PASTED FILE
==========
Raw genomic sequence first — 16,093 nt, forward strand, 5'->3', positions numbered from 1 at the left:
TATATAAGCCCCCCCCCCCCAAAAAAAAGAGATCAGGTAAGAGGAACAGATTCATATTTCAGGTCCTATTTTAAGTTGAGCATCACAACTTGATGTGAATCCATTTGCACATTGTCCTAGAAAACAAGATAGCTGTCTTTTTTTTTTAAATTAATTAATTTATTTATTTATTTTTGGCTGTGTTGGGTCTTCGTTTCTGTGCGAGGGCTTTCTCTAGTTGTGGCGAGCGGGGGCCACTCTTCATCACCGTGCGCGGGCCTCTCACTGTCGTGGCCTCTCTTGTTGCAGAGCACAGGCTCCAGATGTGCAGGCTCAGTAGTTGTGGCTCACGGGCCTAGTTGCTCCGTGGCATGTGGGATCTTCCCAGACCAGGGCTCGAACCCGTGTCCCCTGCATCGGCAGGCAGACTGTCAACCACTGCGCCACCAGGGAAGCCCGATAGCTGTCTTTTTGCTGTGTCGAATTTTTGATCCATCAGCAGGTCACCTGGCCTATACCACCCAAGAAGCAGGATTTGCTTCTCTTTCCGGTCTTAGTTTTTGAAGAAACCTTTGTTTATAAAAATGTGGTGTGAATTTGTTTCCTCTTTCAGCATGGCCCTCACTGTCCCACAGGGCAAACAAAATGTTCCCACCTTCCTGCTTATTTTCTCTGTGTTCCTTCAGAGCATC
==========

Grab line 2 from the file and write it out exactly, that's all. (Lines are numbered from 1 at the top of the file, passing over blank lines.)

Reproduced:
TATATAAGCCCCCCCCCCCCAAAAAAAAGAGATCAGGTAAGAGGAACAGATTCATATTTCAGGTCCTATTTTAAGTTGAGCATCACAACTTGATGTGAATCCATTTGCACATTGTCCTAGAAAACAAGATAGCTGTCTTTTTTTTTTAAATTAATTAATTTATTTATTTATTTTTGGCTGTGTTGGGTCTTCGTTTCTGTGCGAGGGCTTTCTCTAGTTGTGGCGAGCGGGGGCCACTCTTCATCACCGTGCGCGGGCCTCTCACTGTCGTGGCCTCTCTTGTTGCAGAGCACAGGCTCCAGATGTGCAGGCTCAGTAGTTGTGGCTCACGGGCCTAGTTGCTCCGTGGCATGTGGGATCTTCCCAGACCAGGGCTCGAACCCGTGTCCCCTGCATCGGCAGGCAGACTGTCAACCACTGCGCCACCAGGGAAGCCCGATAGCTGTCTTTTTGCTGTGTCGAATTTTTGATCCATCAGCAGGTCACCTGGCCTATACCACCCAAGAAGCAGGATTTGCTTCTCTTTCCGGTCTTAGTTTTTGAAGAAACCTTTGTTTATAAAAATGTGGTGTGAATTTGTTTCCTCTTTCAGCATGGCCCTCACTGTCCCACAGGGCAAACAAAATGTTCCCACCTTCCTGCTTATTTTCTCTGTGTTCCTTCAGAGCATC